• 3. operating as an agent of the government to capture the principal, the independent sourcedoctrine does not apply, and any evidence must be obtained within the meaning of the FourthAmendment. State v. Fleming, 106 N.C.App. 165, 169, 415 S.E. 2d 782, 784. Failure to doso violates the principal’s constitutional rights. State v. Richardson, 295 N.C. 309, 322, 245S.E.2d 754, 762 (1978).3. Can the bail bondsman and runner be sued for violating the principal’s constitutionalrights? The runner and bail bondsman may face 42 U.S.C.A. § 1983 (West 1996) action if, (1)a constitutional right is deprived by some government action, and (2) the party charged withthe deprivation is fairly assumed to have acted together with or received some significant aidfrom state officials. Lugar v. Edmondson Oil Co., 457 U.S. 922, 937, 102 S.Ct. 2744, 2754(1982). The runner might claim qualified immunity under § 1983 for operating as agovernment agent. Cline v. Binder, 187 F.3d. 628, 631 (4th Cir.1999). Qualified immunity isimpossible if the runner knew that his conduct would violate the principal’s constitutionalrights. Corum v. University of North Carolina Through Bd. of Governors, 330 N.C. 761, 773,413 S.E.2d 276, 284 (1992). § 1983 allows the principal to seek money damages from therunner and bail bondsman responsible for violating the principal’s constitutional rights.Wilson v. Layne, 526 U.S. 603, 609, 119 S.Ct. 1962, 1696 (1999).4. Is operating with the police to recapture the principal grounds for suspension orrevocation of the bail bondsman and runner’s license? Law enforcement officers are prohibited from operating as sureties on a bail bondbecause North Carolina Legislature never intended for police powers and runner privileges tobe interchangeable. N.C. Gen. Stat. § 58-71-105 (1997). The bail bondsman using the policeto assist the runner in capturing the principal gives the runner the advantage of using thepolice to capture the principal with or for the runner. Such an association or agreementviolates North Carolina bail bond laws and is grounds for suspension or revocation of the bailbondsman and runner’s license. N.C. Gen. Stat. § 58-71-80 (13) (2011). 3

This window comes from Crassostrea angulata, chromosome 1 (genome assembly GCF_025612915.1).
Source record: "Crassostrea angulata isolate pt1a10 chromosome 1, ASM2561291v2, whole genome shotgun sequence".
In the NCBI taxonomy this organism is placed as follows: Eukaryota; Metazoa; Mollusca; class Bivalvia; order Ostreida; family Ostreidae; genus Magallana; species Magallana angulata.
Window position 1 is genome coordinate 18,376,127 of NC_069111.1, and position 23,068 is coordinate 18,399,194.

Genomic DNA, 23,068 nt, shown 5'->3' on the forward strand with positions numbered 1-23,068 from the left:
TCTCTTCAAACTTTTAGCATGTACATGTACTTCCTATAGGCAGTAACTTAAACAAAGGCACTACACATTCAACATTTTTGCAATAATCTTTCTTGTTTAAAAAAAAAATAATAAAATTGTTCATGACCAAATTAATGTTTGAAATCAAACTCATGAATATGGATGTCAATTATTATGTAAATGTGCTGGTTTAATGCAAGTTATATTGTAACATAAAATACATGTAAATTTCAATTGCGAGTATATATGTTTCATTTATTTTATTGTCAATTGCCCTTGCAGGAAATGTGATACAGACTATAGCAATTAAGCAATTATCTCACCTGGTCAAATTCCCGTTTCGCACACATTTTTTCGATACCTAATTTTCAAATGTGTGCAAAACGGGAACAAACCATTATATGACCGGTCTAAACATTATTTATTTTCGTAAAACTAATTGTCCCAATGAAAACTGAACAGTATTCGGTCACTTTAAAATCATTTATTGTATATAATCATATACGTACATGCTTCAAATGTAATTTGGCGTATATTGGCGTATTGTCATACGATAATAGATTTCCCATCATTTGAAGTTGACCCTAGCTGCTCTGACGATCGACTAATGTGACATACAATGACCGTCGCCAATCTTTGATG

• 4. CONCLUSION If the runner receives substantial aid from the police to recapture the principal, andthe police receive evidence from the runner’s unlawful search, then the runner and bailbondsman can be sued civilly under § 1983 (West 1996), and such an association betweenthe runner and the police is grounds for the suspension or revocation of the bail bondsmanand runner’s license. 4